A meeting of minds

February 13, 2014 in Events, News

Kasia Kowalska reports from the opening of Calman Meets Freud at the Freud Museum in Hampstead, London

"I hope I'm not boring you."  © Mel Calman @Procartoonists.org

“I hope I’m not boring you.” © Mel Calman @Procartoonists.org

The first thing you notice as you join the small gathering of family, friends and colleagues of Mel Calman at the Freud Museum is the unreserved warmth with which they talk about him.

It soon becomes apparent that he must have been a generous and engaging man and that he inspired love and loyalty in those who got to know him.

His daughter Claire Calman, who co-curated the exhibition with her sister Stephanie Calman, called it a “real labour of love” and remarked that it coincides with the 20th anniversary of Mel Calman’s death.

“Everything about Mel is still in sharp focus after 20 years” said the Times political cartoonist Peter Brookes, who worked with Calman in the 1990s. “His gruff bonhomie, his decency and kindness.”

Sir Peter Stothard, former Times editor with Peter Brookes, editorial cartoonist at the paper © Kasia Kowalska @ Procartoonists.org

Sir Peter Stothard, former Times editor with Peter Brookes, editorial
cartoonist at the newsaper © Kasia Kowalska @ Procartoonists.org

The theme of psychology is explored in the exhibition and it reflects on both therapy and mental health, but the cartoons also explore the nature of relationships and intricacies of our private lives. Lisa Appignanesi, chair of trustees at the Freud Museum, said that it was “particularly wonderful to have Calman at the museum as Freud loved jokes“.

If you knew nothing about Mel Calman except for his cartoons, you would already know that he was funny, thoughtful and deeply interested in people and their inner lives. Peter Brookes called Calman’s cartoons “deceptively simple”.

Calman’s cartoons snap what one may be thinking or feeling into a surprisingly crisp form and clinch it with a witty, singular statement. They say that it’s OK not to be OK.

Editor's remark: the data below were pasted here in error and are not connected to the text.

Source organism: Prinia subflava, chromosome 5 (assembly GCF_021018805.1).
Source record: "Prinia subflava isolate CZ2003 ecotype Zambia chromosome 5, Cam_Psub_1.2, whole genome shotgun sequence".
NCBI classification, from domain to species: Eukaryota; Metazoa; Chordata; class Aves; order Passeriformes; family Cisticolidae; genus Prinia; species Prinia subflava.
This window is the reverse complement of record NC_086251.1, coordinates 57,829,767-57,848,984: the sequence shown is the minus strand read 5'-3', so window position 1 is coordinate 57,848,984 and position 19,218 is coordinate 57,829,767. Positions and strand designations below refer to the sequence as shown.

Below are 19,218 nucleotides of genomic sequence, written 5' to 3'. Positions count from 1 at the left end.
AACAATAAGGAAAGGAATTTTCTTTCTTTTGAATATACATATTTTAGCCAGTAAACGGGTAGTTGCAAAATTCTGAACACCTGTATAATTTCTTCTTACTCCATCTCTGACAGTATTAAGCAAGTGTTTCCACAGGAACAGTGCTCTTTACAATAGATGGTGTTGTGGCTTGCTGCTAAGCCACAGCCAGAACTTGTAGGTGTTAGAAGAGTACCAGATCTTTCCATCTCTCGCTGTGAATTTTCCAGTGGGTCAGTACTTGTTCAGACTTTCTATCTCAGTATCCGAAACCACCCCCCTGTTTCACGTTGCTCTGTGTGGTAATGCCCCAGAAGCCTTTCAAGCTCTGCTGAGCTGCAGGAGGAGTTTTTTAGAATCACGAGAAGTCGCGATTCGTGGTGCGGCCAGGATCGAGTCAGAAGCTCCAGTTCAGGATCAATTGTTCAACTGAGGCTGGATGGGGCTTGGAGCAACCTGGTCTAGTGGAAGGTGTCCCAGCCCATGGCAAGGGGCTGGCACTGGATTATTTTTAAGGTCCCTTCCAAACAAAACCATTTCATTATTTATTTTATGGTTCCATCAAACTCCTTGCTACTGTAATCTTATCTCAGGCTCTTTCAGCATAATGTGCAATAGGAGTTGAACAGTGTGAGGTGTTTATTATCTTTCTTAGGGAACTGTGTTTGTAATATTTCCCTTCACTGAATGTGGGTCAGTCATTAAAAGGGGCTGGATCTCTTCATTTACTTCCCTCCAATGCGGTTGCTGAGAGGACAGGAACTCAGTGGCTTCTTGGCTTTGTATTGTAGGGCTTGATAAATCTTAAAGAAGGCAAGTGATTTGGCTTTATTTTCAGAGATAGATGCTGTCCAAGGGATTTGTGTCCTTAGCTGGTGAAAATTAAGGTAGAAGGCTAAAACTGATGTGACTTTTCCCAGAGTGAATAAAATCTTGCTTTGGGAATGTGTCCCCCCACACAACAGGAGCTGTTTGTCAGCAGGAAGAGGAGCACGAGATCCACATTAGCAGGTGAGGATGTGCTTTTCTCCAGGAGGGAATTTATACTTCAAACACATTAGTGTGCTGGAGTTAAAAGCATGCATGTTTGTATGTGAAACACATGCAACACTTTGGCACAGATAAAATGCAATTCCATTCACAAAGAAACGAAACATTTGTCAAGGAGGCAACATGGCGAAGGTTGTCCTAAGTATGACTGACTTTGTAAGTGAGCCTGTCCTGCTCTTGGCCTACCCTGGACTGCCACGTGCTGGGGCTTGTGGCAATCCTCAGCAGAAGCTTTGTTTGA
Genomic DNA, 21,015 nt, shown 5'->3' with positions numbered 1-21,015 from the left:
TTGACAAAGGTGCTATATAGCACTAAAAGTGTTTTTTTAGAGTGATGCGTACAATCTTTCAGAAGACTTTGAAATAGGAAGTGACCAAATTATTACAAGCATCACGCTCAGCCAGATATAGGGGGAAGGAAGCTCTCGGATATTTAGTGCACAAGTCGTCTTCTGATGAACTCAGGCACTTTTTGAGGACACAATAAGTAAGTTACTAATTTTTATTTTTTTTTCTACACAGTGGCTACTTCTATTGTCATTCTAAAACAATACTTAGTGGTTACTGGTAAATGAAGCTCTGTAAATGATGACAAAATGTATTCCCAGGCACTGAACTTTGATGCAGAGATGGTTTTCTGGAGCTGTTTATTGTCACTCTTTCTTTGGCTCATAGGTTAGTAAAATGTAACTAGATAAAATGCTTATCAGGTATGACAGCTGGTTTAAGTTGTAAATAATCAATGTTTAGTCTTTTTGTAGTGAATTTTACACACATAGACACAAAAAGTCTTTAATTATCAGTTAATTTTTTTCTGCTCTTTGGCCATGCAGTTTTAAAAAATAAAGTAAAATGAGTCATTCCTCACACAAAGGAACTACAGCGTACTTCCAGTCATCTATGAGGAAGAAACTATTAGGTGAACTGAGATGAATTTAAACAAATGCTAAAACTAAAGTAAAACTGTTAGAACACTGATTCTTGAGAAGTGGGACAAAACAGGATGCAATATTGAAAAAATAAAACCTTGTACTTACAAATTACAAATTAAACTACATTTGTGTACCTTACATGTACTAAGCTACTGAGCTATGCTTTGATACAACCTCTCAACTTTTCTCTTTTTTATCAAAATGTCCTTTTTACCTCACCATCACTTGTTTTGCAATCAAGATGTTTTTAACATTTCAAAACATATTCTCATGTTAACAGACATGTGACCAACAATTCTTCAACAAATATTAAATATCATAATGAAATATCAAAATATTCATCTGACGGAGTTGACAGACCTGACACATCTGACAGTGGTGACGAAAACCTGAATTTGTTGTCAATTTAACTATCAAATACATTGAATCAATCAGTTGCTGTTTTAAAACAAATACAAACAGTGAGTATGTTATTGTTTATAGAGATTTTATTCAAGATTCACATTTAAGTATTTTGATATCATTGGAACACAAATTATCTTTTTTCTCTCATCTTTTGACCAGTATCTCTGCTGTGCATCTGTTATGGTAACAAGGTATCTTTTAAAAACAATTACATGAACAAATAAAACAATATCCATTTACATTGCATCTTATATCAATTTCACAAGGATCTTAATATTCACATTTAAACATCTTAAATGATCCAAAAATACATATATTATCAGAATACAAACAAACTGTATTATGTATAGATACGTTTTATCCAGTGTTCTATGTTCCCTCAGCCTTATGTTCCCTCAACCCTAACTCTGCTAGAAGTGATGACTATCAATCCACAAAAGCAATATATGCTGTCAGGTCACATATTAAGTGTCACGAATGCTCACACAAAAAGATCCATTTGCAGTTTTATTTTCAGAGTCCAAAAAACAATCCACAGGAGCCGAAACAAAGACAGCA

His “little man” who sometimes feels unloved and often put upon, unfit to tackle all of life’s problems, is prone to melancholy and depression. This was also true of Calman himself.

"Are you suffering from too much life again?" © Mel Calman @ Procartoonists.org

“Are you suffering from too much life again?”
© Mel Calman @ Procartoonists.org

Sir Peter Stothard, who was his editor at The Times, said: “Mel was a cynical realist, a laughing pessimist — a perfect fit for the Freud Museum.”

Among the cartoons and publications on display is a large collection of objects from the family’s private collection including personal letters, notes and the famous B5 pencils that became Calman’s medium of choice.

Cartooning permeated Calman’s life and he used it as a means of communication that stretched beyond his professional career. One object from the collection is a drawing on an envelope addressed to his young daughters at an imaginary address. It features a cartoon stamp and, in the top left corner, the word “AirMel”.

Calman Meets Freud runs until 16 March

3 responses to A meeting of minds

  1. In my twenties I can recall dropping some Punch work off at his Lamb’s Conduit Street gallery and being ushered in by his longtime assistant, Pat Huntley, to his studio at the back to say hello. He was at work at his drawing table but took the time to chat. Happy memories.

  2. It certainly sounds like he was a good bloke. I really enjoyed his autobiography, which was called, rather brilliantly, What Else Do you Do? 

  3. He was a very nice chap and quite as helpful to youngsters as Pete says. Sad that he was transferred from the world too soon.

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